In a study that compared USDA nutritional guidelines with what Americans are actually eating each day, researchers determined that here in the good old US of A, we basically eat like crap. This certainly isn’t news, but it’s still disheartening.
For the study, researchers analyzed responses from a large health survey of 8,272 people to compare what the general public ate in the course of one day to what the U.S. Department of Agriculture (USDA) suggested they should be eating.
Subsets of people (like children, young adults, or the elderly) were assigned numbers from 1-100 based on the percentage of the USDA recommendation for different food groups, such as fruit, vegetables, grains, milk, meat and beans that they ate each day.
I was kind of surprised to learn that senior citizens scored the highest in the study, with an average score of 65. Children and adults both scored 56. Overall, women had better diets than men and Hispanics ate better than both blacks and whites. Income also made a difference, but not how you’d think: children from lower income families were found to be meeting more of the recommendations than children in higher income brackets, possibly due to their enrollment in the National School Breakfast and Lunch Programs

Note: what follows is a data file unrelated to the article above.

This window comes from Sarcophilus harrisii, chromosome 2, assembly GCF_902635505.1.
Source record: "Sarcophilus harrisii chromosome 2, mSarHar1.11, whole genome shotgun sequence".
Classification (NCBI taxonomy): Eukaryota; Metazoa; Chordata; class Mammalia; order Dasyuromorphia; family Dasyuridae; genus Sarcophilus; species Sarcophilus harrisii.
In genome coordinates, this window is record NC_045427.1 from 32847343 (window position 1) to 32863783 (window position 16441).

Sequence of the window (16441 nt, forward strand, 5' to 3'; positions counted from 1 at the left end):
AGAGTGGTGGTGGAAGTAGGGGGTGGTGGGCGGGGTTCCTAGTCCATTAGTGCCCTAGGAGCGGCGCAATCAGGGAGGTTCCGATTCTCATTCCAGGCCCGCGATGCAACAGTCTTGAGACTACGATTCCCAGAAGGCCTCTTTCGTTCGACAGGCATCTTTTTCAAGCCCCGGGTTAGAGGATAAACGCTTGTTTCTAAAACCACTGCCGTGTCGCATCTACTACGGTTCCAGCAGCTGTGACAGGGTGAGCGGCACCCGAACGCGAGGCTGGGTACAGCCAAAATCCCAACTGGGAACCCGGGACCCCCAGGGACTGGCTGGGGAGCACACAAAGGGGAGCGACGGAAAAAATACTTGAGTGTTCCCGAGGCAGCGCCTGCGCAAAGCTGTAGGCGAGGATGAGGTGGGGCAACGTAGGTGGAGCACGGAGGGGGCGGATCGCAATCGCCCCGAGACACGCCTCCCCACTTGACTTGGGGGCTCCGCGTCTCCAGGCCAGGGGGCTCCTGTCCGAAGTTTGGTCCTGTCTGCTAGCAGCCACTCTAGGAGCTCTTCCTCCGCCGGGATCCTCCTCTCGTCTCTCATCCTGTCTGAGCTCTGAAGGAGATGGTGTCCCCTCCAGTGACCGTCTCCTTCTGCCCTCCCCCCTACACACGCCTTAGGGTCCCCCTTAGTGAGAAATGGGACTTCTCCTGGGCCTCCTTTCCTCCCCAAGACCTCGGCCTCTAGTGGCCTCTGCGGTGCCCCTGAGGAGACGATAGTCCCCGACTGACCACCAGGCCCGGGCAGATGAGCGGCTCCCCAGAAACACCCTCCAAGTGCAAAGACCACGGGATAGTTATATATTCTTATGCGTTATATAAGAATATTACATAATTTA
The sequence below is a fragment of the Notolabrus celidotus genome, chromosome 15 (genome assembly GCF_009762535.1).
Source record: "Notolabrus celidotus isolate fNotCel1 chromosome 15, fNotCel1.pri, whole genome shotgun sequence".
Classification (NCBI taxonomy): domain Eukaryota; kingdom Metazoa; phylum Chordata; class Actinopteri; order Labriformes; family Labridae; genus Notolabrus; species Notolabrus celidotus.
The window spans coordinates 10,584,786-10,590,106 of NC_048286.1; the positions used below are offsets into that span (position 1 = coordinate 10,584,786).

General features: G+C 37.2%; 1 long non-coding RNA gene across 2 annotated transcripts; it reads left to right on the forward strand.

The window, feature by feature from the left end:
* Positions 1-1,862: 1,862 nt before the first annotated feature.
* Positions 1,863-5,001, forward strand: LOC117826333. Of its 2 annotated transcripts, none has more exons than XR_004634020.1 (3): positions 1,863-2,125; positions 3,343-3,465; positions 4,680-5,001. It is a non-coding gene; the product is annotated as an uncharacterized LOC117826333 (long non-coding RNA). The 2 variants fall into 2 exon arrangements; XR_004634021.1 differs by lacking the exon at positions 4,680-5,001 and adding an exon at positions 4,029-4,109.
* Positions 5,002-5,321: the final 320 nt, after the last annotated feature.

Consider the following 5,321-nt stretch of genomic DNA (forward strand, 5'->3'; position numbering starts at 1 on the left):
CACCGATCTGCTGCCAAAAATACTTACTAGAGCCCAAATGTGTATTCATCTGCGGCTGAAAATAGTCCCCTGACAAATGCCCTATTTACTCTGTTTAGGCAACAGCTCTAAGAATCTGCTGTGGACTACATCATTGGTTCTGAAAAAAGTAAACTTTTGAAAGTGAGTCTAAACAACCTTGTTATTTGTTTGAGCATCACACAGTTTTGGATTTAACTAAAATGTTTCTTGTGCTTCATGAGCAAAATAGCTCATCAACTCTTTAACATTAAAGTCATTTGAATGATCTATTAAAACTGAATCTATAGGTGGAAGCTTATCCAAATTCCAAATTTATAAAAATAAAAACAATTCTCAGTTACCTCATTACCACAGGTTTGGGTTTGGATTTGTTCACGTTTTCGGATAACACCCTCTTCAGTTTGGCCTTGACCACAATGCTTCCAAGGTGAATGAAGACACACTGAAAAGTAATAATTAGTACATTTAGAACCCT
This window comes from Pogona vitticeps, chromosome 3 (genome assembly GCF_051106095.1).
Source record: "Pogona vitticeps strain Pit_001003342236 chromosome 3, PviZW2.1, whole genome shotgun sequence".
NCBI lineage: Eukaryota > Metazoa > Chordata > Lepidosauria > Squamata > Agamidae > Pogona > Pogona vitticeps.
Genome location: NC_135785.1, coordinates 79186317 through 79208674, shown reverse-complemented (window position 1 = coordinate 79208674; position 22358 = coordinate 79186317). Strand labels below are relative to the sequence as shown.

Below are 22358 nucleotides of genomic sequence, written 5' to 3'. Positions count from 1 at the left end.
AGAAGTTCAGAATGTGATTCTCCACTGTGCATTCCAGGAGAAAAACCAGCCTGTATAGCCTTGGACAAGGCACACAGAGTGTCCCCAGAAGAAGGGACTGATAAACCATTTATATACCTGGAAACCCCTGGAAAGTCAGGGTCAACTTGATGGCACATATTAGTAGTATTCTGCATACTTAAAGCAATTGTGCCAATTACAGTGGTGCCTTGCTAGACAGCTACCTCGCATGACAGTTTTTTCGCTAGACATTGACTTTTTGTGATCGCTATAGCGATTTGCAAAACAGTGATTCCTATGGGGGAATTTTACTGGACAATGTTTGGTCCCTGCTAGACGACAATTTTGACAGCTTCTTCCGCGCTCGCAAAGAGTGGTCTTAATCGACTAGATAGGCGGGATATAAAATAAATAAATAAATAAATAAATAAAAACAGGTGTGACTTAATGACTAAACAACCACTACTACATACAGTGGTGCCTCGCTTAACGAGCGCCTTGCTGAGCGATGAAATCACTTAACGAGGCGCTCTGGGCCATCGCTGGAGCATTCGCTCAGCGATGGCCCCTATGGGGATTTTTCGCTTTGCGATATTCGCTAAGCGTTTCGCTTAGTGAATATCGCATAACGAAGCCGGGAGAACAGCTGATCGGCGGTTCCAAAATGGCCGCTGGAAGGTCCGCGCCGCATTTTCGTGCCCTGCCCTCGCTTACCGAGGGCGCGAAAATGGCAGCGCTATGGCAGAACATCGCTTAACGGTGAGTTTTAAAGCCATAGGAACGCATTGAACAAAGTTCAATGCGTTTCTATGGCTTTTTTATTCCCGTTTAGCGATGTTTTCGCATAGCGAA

Let me know if I’m interpreting this study wrong, but 56 and 56 aren’t exactly admirable scores out of 100. I mean, it’s not like the fact that we eat like crap in America is news to anyone at this point, but 65 is THE BEST we can do? Pretty sad for one of the richest and most modern countries in the world.
That’s not to say that the USDA guidelines themselves aren’t flawed. The USDA is influenced strongly by Big Food, especially lobbyists for meat and dairy. With a growing trend towards organic, local and plant-based food, perhaps, incrementally, the guidelines will evolve. What’s for sure is that American diets need to change.
Hazel Hiza, of the USDA’s Center for Nutrition Policy and Promotion (CNPP) in Alexandria, Virginia said:
Regardless of socioeconomic status, age, race and education, the American diet as a whole needs to be improved.
Most policy decisions have advanced the production, processing and consumption of inexpensive grains… If we can figure out policy that could do the same for fruit and vegetables, our health would benefit.